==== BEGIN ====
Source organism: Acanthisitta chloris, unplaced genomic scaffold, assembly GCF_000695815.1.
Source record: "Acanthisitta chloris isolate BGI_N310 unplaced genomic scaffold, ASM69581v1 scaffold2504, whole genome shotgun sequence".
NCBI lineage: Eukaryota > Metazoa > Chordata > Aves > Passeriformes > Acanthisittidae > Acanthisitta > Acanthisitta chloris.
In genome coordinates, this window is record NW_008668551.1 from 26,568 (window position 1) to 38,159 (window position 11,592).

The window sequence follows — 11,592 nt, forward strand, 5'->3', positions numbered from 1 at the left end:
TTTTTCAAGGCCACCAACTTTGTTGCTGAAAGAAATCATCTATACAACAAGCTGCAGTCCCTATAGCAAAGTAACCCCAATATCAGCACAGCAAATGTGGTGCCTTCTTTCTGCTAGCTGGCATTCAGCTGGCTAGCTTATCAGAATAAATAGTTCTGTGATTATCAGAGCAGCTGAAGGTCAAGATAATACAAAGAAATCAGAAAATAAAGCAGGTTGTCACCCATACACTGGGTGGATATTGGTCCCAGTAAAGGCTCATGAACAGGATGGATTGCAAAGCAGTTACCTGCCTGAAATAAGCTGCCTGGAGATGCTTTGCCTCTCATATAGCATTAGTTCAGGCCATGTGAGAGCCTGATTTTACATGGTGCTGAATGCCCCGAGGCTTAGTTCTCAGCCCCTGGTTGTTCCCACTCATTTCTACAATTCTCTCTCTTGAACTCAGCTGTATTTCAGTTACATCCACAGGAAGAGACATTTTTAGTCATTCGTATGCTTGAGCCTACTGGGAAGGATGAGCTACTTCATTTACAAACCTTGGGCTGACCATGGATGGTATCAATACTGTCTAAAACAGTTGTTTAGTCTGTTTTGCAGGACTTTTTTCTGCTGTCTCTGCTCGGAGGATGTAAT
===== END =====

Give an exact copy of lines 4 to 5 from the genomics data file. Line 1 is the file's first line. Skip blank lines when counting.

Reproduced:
In genome coordinates, this window is record NW_008668551.1 from 26,568 (window position 1) to 38,159 (window position 11,592).

The window sequence follows — 11,592 nt, forward strand, 5'->3', positions numbered from 1 at the left end: